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Mahonia repens - (Lindl.)G.Don.

Common Name Creeping Oregon Grape, Creeping barberry, Grape Oregon
Family Berberidaceae
USDA hardiness 4-8
Known Hazards None known
Habitats Hills and slopes, often in partial shade[85], usually on dry slopes[155].
Range Western N. America.
Edibility Rating    (3 of 5)
Other Uses    (4 of 5)
Weed Potential No
Medicinal Rating    (3 of 5)
Care
Fully Hardy Well drained soil Moist Soil Semi-shade Full sun
Mahonia repens Creeping Oregon Grape, Creeping barberry, Grape Oregon


http://commons.wikimedia.org/wiki/User:Stan_Shebs
Mahonia repens Creeping Oregon Grape, Creeping barberry, Grape Oregon
http://commons.wikimedia.org/wiki/User:Aka

 

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Summary

Bloom Color: Yellow. Main Bloom Time: Early spring, Late spring, Mid spring. Form: Prostrate.


Physical Characteristics

 icon of manicon of shrub
Mahonia repens is an evergreen Shrub growing to 0.3 m (1ft) by 2 m (6ft 7in) at a slow rate.
It is hardy to zone (UK) 6. It is in leaf all year, in flower from April to May. The species is hermaphrodite (has both male and female organs) and is pollinated by Insects.
Suitable for: light (sandy), medium (loamy) and heavy (clay) soils and can grow in heavy clay soil. Suitable pH: acid, neutral and basic (alkaline) soils. It can grow in semi-shade (light woodland) or no shade. It prefers dry or moist soil.

UK Hardiness Map US Hardiness Map

Synonyms

M. nana. Berberis nana. B. repens.

Habitats

Woodland Garden Sunny Edge; Dappled Shade; Ground Cover;

Edible Uses

Edible Parts: Fruit  Oil
Edible Uses: Oil

Fruit - raw or cooked[85, 183]. An acid flavour but it is rather nice raw, especially when added to muesli or porridge[K]. Unfortunately, there is relatively little flesh and a lot of seeds[K]. Used for making jams. jellies etc. They can also be made into a refreshing lemonade-like beverage[183]. When sugar is added, the fruit juice is similar to grape juice[212]. The fruit is about 9mm in diameter[200].

Medicinal Uses

Plants For A Future can not take any responsibility for any adverse effects from the use of plants. Always seek advice from a professional before using a plant medicinally.
Alterative  Anaphrodisiac  Antibacterial  Antiseptic  Antitumor  Cholagogue  Depurative  Diuretic  
Expectorant  Febrifuge  Laxative  Salve  Tonic

The root and root bark is alterative, anaphrodisiac, antiseptic, cholagogue, depurative, diuretic, expectorant, febrifuge, laxative and tonic[4, 238]. It improves the digestion and absorption and is taken internally in the treatment of coughs, fevers, psoriasis, syphilis, haemorrhages, stomach complaints, kidney problems and impure blood conditions[4, 238, 257]. Externally, it is used as an antiseptic and healing wash or poultice on wounds and rheumatic joints[257]. The roots are harvested in late autumn or early spring and dried for later use[238]. A poultice of the fresh berries has been applied to boils[257]. Berberine, universally present in rhizomes of Mahonia species, has marked antibacterial effects[218] and is used as a bitter tonic[213]. Since it is not appreciably absorbed by the body, it is used orally in the treatment of various enteric infections, especially bacterial dysentery[218]. It should not be used with Glycyrrhiza species (Liquorice) because this nullifies the effects of the berberine[218]. Berberine has also shown antitumour activity[218]. The root and root bark are best harvested in the autumn[213].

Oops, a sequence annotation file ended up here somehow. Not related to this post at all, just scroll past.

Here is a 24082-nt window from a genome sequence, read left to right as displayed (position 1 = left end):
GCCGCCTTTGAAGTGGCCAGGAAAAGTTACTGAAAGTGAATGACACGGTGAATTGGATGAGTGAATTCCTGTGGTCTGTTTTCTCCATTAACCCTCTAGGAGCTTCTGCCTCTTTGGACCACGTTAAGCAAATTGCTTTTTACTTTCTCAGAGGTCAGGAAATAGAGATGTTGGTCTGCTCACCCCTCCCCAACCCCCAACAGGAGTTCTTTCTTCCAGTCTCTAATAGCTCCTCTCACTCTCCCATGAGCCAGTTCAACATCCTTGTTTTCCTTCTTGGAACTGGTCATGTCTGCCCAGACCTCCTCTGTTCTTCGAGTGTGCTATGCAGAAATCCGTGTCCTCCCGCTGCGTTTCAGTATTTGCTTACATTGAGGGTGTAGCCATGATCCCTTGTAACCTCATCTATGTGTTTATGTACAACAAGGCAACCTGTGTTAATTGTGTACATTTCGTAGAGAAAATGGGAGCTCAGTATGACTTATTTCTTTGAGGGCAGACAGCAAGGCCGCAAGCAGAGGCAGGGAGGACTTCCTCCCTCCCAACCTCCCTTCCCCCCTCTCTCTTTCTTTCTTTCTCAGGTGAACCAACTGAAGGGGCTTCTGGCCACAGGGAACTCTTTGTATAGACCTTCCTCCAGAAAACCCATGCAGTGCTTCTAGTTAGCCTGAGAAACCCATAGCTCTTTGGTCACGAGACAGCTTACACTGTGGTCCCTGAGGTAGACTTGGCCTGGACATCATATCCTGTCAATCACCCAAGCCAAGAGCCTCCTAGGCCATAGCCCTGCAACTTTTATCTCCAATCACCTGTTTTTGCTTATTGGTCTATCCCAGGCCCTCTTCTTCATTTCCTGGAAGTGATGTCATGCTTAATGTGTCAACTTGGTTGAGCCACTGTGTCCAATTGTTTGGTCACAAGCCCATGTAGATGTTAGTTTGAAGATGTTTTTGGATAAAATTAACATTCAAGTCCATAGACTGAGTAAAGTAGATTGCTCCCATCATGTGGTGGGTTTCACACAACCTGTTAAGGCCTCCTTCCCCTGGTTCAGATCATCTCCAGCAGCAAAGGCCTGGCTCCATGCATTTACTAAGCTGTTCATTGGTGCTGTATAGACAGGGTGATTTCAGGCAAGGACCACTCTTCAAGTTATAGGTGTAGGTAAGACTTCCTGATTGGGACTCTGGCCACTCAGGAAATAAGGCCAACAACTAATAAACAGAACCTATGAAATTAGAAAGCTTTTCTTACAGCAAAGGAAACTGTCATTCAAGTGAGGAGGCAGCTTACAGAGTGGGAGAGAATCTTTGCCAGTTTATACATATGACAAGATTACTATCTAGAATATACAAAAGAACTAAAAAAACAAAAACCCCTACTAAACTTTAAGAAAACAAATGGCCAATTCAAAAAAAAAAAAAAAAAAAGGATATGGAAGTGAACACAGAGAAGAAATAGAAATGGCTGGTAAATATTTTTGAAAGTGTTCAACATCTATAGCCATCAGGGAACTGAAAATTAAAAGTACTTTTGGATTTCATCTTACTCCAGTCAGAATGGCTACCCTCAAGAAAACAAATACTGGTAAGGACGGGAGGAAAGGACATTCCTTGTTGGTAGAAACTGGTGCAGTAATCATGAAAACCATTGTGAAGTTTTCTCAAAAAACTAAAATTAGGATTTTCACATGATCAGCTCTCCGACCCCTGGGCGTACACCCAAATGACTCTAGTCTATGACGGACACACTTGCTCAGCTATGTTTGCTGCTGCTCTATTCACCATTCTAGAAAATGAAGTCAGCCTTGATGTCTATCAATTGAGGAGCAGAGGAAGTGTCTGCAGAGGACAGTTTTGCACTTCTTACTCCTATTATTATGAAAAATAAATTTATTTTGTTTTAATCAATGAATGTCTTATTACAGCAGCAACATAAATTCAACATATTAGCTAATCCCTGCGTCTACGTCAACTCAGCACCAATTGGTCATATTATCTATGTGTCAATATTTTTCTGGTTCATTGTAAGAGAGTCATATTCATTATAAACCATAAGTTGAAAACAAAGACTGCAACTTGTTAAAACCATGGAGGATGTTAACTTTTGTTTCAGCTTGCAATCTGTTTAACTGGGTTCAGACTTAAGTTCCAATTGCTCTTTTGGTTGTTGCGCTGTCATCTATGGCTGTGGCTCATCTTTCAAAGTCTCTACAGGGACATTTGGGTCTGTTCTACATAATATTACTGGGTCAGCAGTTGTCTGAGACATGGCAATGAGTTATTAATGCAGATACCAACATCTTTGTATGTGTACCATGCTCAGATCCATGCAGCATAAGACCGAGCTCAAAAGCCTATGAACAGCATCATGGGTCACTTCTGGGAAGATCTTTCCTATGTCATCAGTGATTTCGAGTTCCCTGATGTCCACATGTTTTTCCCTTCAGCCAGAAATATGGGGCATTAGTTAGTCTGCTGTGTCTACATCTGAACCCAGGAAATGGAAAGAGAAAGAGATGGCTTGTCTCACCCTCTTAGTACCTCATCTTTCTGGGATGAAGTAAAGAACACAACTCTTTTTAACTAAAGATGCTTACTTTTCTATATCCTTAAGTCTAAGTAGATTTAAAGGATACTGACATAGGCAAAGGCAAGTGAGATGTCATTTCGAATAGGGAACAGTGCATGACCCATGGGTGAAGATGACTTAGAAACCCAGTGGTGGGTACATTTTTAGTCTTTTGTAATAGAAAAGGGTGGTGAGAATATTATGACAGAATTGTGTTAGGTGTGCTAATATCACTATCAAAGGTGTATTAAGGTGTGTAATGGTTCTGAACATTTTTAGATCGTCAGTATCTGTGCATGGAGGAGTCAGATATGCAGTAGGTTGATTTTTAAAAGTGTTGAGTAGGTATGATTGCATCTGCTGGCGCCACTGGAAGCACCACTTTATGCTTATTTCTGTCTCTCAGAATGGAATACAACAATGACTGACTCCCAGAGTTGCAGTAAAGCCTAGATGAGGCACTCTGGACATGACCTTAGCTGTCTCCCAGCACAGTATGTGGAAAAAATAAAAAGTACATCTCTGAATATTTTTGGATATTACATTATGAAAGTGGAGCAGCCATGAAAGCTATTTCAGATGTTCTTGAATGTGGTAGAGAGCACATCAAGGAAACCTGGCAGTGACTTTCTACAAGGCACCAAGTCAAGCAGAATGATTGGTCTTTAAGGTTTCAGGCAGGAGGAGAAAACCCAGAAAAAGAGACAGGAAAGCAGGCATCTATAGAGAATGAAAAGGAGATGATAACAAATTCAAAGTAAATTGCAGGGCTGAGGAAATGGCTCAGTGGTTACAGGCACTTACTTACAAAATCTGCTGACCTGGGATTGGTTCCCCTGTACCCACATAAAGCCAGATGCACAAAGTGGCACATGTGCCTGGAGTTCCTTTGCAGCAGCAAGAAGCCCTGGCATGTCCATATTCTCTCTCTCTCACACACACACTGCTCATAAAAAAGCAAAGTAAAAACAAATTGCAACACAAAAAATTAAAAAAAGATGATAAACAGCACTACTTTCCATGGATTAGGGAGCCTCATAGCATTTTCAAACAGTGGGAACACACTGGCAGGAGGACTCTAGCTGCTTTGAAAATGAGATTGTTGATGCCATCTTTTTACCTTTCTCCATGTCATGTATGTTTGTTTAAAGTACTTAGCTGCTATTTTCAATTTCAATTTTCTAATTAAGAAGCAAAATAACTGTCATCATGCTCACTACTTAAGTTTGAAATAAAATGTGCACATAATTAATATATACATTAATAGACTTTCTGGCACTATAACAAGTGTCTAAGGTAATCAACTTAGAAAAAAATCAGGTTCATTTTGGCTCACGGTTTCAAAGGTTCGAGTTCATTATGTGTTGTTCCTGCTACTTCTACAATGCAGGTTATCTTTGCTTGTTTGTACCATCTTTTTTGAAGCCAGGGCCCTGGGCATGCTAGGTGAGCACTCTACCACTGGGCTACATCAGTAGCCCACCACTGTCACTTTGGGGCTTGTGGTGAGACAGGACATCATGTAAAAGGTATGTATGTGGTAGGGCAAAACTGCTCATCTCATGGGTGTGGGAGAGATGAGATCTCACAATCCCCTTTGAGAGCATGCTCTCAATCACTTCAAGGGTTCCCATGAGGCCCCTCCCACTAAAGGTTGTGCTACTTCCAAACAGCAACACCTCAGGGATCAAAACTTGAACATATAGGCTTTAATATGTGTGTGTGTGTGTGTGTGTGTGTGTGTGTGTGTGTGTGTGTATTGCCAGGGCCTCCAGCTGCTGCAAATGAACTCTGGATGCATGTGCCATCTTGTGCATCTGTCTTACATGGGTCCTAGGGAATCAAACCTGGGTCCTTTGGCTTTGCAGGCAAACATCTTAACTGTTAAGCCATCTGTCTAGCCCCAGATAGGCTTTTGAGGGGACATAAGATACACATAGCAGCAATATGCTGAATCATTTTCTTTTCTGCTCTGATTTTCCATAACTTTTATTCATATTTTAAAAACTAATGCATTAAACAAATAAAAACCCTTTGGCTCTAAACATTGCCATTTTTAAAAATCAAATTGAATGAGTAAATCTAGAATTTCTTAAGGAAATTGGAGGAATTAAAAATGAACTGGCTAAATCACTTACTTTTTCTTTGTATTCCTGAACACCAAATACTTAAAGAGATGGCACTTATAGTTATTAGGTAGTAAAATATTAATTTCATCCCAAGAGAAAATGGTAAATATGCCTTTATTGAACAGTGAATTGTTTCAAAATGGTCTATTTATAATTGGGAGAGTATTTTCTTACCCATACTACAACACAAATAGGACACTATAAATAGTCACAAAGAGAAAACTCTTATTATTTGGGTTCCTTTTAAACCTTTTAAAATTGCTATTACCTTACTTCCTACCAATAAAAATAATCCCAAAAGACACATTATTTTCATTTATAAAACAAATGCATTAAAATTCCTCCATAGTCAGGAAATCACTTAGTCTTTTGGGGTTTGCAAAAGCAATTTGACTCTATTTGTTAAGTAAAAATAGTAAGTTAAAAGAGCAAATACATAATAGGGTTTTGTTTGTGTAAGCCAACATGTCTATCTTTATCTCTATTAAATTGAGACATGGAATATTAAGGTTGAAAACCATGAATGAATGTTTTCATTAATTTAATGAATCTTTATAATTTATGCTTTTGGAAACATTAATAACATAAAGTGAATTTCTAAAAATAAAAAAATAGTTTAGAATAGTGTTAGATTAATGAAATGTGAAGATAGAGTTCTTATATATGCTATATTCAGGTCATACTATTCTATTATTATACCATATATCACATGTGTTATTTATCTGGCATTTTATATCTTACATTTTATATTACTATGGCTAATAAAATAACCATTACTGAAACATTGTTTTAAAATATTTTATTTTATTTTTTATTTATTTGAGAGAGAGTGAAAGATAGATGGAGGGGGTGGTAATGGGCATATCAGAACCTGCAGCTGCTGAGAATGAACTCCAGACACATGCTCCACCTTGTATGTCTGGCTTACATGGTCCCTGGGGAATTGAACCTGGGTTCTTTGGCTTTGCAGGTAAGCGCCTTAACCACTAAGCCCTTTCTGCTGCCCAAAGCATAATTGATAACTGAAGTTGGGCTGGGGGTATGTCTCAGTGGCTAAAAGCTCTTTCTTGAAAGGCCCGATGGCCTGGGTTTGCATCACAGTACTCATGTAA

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Edible Shrubs provides detailed information, attractively presented, on over 70 shrub species. They have been selected to provide a mix of different plant sizes and growing conditions. Most provide delicious and nutritious fruit, but many also have edible leaves, seeds, flowers, stems or roots, or they yield edible or useful oil.

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Edible Shrubs Book

Other Uses

Dye  Oil  Soil stabilization

A yellow dye is obtained from the inner bark of the stem and roots[155, 257]. It is green[168]. Dark green, violet and dark blue-purple dyes are obtained from the fruit[168]. A green dye is obtained from the leaves[168]. Plants form suckers freely, making a good dense ground cover[11, 200], though they can be slow to become established[197] and will need weeding for their first few years after planting out[K]. The sub-species M. repens rotundifolia has been especially recommended[197]. A useful plant for preventing soil erosion on slopes[155].

Special Uses

Food Forest  Ground cover  Scented Plants

Cultivation details